For the 918 of you lucky rich fuckers that are buying one, the base price is €768,026, which translates directly to £620,992 or $995,976 (although local taxes and such will not make those the actual prices in the UK or US). That's without the optional Weissach Package - including more carbon fibre, titanium and ceramic parts to shave a somewhat measly 35kg off the 1700kg kerbweight, as well as magnesium wheels and the removal of leather, the air conditioning, the stereo, interior door handles, centre console, armrests, glove compartment and all the carpeting, and finally removal of the wiring for the quick-charging system - which, weirdly, will set you back another €71,400 (~£57,745/~92,589). Porsche: The Masters of Charging More For Less.

UPDATE (26/10): US pricing can be found here.

But what do you get for your big pile of money? Well, the production car (pictured above) is pretty much the same as the concept car, with the only exterior changes being mirrors instead of cameras - will they ever actually make it to a production car? - and the side-exit exhausts being moved to a slightly unusual position, behind the tiny rear windows. This saves weight with short pipes, and ensures that this hybrid is no silent disappointment. And it is still a hybrid; along with a 4.6-litre Direct-Injection V8 making 580bhp and 370lb/ft, there are two electric motors, one on each axle. Their 116 and 129bhp (front and rear respectively) combine for a maximum total output of 795bhp and a meatier 575lb/ft of torque, the latter of which is available between 1000-4000rpm. The motors are fed by a 6.8kWh Li-Ion battery pack and a 3.6kW onboard charging system (although an external 'universal' charger will do the bulk of the battery charging).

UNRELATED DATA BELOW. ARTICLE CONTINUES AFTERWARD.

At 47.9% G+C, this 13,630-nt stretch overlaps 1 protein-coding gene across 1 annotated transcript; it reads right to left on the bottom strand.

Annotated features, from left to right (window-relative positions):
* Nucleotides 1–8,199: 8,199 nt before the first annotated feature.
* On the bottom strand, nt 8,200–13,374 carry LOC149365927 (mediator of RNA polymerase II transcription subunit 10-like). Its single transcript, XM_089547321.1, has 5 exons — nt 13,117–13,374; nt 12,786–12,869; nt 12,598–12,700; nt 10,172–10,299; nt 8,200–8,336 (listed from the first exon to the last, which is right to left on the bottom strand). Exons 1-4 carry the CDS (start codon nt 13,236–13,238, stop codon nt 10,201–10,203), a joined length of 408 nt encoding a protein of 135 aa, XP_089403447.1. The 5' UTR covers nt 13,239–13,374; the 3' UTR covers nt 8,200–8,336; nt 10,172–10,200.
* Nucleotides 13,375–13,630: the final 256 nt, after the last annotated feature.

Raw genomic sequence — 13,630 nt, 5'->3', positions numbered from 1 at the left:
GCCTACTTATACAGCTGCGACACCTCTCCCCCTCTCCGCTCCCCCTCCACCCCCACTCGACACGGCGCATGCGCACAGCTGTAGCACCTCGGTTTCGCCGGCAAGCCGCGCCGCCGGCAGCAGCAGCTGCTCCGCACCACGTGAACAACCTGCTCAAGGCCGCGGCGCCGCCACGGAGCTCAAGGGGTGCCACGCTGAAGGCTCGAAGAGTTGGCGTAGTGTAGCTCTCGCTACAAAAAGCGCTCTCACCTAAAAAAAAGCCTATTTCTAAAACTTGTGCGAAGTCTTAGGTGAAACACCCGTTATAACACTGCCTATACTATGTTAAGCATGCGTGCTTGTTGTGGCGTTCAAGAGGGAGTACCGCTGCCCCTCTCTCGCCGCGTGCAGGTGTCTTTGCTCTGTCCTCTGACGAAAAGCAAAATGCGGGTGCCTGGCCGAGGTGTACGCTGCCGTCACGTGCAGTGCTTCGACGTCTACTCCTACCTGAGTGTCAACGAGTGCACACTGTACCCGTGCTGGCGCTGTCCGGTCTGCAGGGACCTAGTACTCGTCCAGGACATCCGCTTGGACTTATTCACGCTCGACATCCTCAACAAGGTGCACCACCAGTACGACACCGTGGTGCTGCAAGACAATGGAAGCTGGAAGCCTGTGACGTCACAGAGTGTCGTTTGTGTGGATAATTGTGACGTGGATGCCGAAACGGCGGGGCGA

I couldn't possibly tell you how that all works together, but there's going to be Electric Torque-Vectoring tying them all together for massive grip and All-Wheel-Drive below 146mph (235km/h) - I guess the electric motors run out of puff shortly after that speed - as well as Stop/Start and a "Sailing" fuel economy mode that presumably lets the motors do the work when the engine isn't really trying. When the engine is trying, it's sending power to the rear wheels via Porsche's 7-speed PDK transmission, and works together with the rear motor. Somehow. All this and we haven't even got to the stunning looks, ultra-modern interior or the fact that this hybrid system will be capable of fuel economy figures which put a Toyota Prius to shame. Although, they haven't actually mentioned the official MPG figures yet...